Cold sores are common and usually clear up on their own within 10 days. But there are things you can do to help ease the pain.
Check if it's a cold sore
A cold sore usually starts with a tingling, itching or burning feeling.
Over the next 48 hours:
Small fluid-filled blisters appear.
The blisters can appear anywhere on the face.
The blisters burst and crust over into a scab.
Cold sores should start to heal within 10 days, but are contagious and may be irritating or painful while they heal.
Some people find that certain things trigger a cold sore, such as another illness, sunshine or periods.
When it's not a cold sore
How long cold sores are contagious
Cold sores are contagious from the moment you first feel tingling or other signs of a cold sore coming on to when the cold sore has completely healed.
A pharmacist can help with cold sores
A pharmacist can recommend:
- creams to ease pain and irritation
- antiviral creams to speed up healing time
- cold sore patches to protect the skin while it heals
You can buy electronic devices from pharmacies that treat cold sores with light or lasers.
Some people find these helpful, but there have not been many studies to find out if they work.
If you regularly get cold sores, use antiviral creams as soon as you recognise the early tingling feeling. They do not always work after blisters appear.
Things you can do yourself
Cold sores take time to heal and they're very contagious, especially when the blisters burst.
Do not kiss babies if you have a cold sore. It can lead to neonatal herpes, which is very dangerous to newborn babies.
- eat cool, soft foods
- wash your hands with soap and water before and after applying cream
- avoid anything that triggers your cold sores
- use sunblock lip balm (SPF 15 or above) if sunshine is the trigger
- take paracetamol or ibuprofen to ease pain and swelling (liquid paracetamol is available for children) – do not give aspirin to children under 16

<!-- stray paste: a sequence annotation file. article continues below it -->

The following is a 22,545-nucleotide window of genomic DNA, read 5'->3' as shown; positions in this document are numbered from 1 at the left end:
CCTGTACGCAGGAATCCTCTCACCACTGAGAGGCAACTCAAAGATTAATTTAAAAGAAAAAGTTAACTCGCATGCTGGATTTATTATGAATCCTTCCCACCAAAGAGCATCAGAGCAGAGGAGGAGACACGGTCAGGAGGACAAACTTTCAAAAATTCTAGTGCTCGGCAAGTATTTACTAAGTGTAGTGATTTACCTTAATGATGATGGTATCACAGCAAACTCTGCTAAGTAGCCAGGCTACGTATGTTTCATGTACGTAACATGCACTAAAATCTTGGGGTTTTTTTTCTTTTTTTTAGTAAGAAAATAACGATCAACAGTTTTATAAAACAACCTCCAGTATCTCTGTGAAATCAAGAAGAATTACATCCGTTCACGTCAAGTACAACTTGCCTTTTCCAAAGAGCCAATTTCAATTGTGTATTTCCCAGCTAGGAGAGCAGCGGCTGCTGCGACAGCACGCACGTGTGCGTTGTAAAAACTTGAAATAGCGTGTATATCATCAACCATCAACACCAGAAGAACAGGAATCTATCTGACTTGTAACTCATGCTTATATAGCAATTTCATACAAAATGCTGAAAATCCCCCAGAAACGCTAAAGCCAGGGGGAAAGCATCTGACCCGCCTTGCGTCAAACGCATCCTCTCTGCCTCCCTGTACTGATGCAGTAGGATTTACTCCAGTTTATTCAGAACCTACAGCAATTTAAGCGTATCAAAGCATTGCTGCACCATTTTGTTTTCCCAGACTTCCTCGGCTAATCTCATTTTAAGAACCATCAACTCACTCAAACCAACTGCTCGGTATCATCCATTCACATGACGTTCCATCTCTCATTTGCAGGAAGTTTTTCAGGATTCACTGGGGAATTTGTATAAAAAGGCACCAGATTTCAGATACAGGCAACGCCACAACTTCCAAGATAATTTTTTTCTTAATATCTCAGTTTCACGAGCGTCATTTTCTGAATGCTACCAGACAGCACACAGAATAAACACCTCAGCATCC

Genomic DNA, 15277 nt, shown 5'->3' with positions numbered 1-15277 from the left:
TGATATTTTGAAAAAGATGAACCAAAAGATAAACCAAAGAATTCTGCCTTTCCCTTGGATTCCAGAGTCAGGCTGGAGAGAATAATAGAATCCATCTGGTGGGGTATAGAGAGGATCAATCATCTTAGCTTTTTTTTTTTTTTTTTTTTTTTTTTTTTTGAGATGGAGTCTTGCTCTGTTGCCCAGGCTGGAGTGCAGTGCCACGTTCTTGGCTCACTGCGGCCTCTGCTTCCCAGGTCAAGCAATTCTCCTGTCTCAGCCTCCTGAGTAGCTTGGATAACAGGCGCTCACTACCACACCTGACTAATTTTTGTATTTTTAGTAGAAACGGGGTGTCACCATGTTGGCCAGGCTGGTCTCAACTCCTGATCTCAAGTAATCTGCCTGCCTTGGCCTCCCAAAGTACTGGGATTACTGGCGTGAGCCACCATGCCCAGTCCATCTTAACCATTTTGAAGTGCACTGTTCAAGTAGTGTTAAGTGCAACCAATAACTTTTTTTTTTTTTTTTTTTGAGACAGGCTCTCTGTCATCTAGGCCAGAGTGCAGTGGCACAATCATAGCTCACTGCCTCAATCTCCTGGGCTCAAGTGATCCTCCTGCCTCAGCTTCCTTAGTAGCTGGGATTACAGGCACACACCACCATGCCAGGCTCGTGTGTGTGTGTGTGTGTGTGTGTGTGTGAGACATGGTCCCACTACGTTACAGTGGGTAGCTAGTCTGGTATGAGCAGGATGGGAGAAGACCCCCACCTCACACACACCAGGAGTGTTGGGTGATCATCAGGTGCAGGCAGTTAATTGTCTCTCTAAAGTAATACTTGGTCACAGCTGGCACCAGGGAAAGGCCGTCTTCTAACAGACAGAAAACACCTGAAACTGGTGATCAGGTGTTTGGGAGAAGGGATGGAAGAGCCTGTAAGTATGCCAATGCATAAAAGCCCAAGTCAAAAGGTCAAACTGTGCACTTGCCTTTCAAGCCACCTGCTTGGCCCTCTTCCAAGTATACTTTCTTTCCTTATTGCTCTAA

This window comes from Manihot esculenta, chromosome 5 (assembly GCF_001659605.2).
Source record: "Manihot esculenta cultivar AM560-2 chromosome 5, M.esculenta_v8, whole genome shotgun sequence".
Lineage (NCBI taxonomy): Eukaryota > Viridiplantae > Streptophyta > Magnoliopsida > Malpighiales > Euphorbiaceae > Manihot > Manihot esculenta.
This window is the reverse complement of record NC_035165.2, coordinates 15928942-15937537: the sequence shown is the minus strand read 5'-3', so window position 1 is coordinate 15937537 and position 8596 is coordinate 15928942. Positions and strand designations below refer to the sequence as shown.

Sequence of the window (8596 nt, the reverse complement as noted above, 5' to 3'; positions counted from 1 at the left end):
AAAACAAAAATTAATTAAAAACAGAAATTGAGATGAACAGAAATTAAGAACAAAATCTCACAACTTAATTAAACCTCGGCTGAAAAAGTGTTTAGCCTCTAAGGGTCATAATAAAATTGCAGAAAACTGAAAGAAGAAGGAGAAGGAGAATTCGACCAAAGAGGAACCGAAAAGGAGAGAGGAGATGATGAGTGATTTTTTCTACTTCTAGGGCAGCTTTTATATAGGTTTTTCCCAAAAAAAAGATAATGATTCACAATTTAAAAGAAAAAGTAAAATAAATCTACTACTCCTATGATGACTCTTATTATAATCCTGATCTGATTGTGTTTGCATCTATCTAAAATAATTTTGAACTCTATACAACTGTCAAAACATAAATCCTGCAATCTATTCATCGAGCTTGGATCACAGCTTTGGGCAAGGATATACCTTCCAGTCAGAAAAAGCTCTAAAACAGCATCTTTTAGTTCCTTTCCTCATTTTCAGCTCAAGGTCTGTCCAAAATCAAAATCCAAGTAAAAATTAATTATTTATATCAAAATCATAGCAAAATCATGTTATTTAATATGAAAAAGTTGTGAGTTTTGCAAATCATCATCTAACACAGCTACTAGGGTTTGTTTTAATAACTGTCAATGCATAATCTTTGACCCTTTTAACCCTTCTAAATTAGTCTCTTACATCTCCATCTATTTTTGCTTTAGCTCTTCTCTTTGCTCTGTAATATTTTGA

- drink plenty of fluids to avoid dehydration
- do not kiss anyone while you have a cold sore
- do not share anything that comes into contact with a cold sore (such as cold sore creams, cutlery or lipstick)
- do not have oral sex until your cold sore completely heals – the cold sore virus also causes genital herpes
- do not touch your cold sore (apart from applying cream)
- do not rub cream into the cold sore – dab it on instead
- do not eat acidic or salty food
See a GP if:
- the cold sore has not started to heal within 10 days
- you're worried about a cold sore or think it's something else
- the cold sore is very large or painful
- you or your child also have swollen, painful gums and sores in the mouth (gingivostomatitis)
- you're pregnant – there's an increased risk of neonatal herpes
- you have a weakened immune system – for example, because of chemotherapy or diabetes
Treatment from a GP
A GP may prescribe antiviral tablets if your cold sores are very large, painful or keep coming back.
Newborn babies, pregnant women and people with a weakened immune system may be referred to hospital for advice or treatment.
Why cold sores come back
Cold sores are caused by a virus called herpes simplex.
Once you have the virus, it stays in your skin for the rest of your life. Sometimes it causes a cold sore.
Most people are exposed to the virus when they're young after close contact with someone who has a cold sore.
It does not usually cause any symptoms until you're older. You will not know if it's in your skin unless you get a cold sore.